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Defluxing System Training/Installation Guide
Defluxing Cycle Costs
Comparison - Rinse Water Recycling vs. Evaporation (Data)
Comparison - Rinse Water Recycling vs. Evaporation (Presentation)
Costs - Batch vs. Inline
Assembly - i-Con Article - July 2006
Soldering Tech Paper - Mark Cannon
Residue (NVR) Testing - by Tim Wright
How much Booster20 should I add?
Booster20 is an inhibitor used in combination with the Kyzen A4625B
cleaning chemistry. Booster20 is added sump side (meaning when the chemistry is
poured into the cleaning system, as compared to being packaged in the chemistry
itself prior to addition) to the wash solution. Unfortunately, due to the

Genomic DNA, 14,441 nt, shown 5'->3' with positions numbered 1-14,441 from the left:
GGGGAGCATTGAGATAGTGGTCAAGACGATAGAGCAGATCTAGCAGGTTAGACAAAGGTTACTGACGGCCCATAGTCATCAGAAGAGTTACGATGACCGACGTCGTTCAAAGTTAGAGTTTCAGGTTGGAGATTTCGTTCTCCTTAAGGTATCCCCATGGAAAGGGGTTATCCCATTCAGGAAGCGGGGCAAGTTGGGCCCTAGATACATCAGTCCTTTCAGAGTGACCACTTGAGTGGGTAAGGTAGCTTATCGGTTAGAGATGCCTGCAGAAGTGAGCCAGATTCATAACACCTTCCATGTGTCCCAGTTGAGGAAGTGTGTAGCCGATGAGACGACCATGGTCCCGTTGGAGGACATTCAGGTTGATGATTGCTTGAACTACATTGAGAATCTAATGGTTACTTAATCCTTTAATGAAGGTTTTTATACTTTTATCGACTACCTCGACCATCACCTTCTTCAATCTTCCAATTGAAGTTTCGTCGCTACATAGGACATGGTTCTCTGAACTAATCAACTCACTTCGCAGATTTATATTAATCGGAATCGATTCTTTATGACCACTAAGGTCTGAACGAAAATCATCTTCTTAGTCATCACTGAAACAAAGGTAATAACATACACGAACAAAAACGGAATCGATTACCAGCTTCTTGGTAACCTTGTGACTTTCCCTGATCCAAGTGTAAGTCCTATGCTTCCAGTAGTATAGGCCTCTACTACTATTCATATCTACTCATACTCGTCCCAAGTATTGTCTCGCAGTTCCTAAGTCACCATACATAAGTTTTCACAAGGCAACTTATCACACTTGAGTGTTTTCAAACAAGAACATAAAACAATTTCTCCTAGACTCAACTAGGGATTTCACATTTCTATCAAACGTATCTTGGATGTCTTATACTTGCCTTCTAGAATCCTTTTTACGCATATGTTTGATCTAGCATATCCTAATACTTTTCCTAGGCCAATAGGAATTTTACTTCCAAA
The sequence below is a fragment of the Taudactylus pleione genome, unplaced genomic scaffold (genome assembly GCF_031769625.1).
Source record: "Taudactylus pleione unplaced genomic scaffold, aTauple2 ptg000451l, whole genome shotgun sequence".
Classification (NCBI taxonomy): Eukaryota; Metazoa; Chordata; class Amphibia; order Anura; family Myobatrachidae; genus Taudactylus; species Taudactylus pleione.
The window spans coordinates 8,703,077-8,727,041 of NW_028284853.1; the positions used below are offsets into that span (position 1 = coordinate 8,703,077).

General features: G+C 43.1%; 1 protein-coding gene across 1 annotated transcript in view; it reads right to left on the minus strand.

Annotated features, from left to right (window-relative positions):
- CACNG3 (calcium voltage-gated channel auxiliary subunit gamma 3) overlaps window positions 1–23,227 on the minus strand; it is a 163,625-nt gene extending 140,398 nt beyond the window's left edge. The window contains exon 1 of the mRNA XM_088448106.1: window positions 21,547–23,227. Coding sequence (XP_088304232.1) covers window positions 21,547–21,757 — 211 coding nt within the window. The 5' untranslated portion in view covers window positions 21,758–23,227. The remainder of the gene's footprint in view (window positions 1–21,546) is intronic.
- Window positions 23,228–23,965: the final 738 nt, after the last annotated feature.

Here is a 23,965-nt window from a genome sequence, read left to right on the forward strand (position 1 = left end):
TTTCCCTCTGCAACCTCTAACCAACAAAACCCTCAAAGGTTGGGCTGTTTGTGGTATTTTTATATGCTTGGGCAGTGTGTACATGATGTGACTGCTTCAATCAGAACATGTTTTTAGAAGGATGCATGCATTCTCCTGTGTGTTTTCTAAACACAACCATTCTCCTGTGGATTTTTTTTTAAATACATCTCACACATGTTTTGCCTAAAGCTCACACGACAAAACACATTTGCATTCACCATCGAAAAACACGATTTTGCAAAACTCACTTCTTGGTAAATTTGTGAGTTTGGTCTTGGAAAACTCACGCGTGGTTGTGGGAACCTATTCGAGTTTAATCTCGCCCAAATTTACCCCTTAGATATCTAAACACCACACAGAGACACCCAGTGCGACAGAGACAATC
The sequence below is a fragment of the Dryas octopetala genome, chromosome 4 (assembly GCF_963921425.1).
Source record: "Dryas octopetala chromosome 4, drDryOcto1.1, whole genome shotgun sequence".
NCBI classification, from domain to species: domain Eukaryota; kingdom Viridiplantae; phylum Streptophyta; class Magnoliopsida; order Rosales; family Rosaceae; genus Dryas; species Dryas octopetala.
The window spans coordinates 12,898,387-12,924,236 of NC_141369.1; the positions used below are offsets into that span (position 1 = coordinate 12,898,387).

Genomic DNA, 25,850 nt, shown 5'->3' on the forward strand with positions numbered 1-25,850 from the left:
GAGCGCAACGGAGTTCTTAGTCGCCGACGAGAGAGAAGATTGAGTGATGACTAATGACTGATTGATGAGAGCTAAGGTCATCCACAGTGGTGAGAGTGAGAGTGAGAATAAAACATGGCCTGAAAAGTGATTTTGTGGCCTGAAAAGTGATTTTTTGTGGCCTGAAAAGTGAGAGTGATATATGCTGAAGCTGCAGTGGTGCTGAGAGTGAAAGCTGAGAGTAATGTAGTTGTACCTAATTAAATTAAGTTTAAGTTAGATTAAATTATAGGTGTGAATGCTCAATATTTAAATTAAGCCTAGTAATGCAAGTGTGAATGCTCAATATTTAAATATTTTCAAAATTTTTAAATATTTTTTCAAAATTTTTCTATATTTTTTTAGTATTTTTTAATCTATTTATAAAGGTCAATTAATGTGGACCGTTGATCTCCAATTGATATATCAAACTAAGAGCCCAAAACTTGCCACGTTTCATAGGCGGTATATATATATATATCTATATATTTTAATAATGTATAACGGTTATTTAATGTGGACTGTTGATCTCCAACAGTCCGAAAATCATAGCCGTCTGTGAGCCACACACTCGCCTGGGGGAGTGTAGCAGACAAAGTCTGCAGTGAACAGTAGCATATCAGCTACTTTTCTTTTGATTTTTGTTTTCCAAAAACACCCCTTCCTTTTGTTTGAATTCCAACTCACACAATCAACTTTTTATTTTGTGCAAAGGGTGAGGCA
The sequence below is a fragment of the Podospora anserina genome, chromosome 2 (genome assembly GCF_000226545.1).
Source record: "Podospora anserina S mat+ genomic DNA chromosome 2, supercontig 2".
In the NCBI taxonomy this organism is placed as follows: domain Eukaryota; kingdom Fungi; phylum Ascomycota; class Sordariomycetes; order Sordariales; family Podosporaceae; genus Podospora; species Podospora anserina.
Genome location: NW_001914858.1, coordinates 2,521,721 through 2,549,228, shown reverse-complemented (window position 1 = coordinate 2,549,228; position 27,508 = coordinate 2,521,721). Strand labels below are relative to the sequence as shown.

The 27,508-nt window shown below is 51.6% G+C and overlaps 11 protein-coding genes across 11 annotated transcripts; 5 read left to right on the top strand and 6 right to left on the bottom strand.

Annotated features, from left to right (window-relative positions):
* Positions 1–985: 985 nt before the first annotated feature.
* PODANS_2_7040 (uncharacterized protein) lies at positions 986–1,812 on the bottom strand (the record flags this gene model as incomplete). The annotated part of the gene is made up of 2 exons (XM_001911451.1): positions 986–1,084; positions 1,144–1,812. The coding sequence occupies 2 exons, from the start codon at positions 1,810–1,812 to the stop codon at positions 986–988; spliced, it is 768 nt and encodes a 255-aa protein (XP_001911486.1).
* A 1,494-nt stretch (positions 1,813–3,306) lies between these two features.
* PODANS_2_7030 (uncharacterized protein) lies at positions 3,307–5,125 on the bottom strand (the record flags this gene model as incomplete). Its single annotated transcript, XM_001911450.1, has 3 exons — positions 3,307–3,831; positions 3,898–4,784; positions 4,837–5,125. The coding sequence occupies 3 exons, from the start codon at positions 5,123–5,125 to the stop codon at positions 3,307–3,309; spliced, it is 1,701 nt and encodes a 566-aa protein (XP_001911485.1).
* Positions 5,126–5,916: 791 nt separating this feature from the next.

separating characteristic of the Booster20, it cannot be packaged into the
This additive is required when cleaning Leaded (Pb) alloys, if
unused, you will observe darkened solder joints.
Clicking on the
HTML icon will provide you data based upon a 15% concentration, whereas clicking
on the Excel link will provide you with an Excel Spreadsheet.
What's more efficient, Rinse Water Recycling or Evaporation?
your process "Green" will incur an added cost, when comparing to going
straight to drain. Assessing what those costs will be is key in your
decision of Rinse Water Recycling vs Evaporation. Also, please consider
that evaporation is still exhausting into your environment, but through a vent
stack as compared to a drain. This is a key point in regards to the impact
on your environment, plus it is something that can surely be regulated in the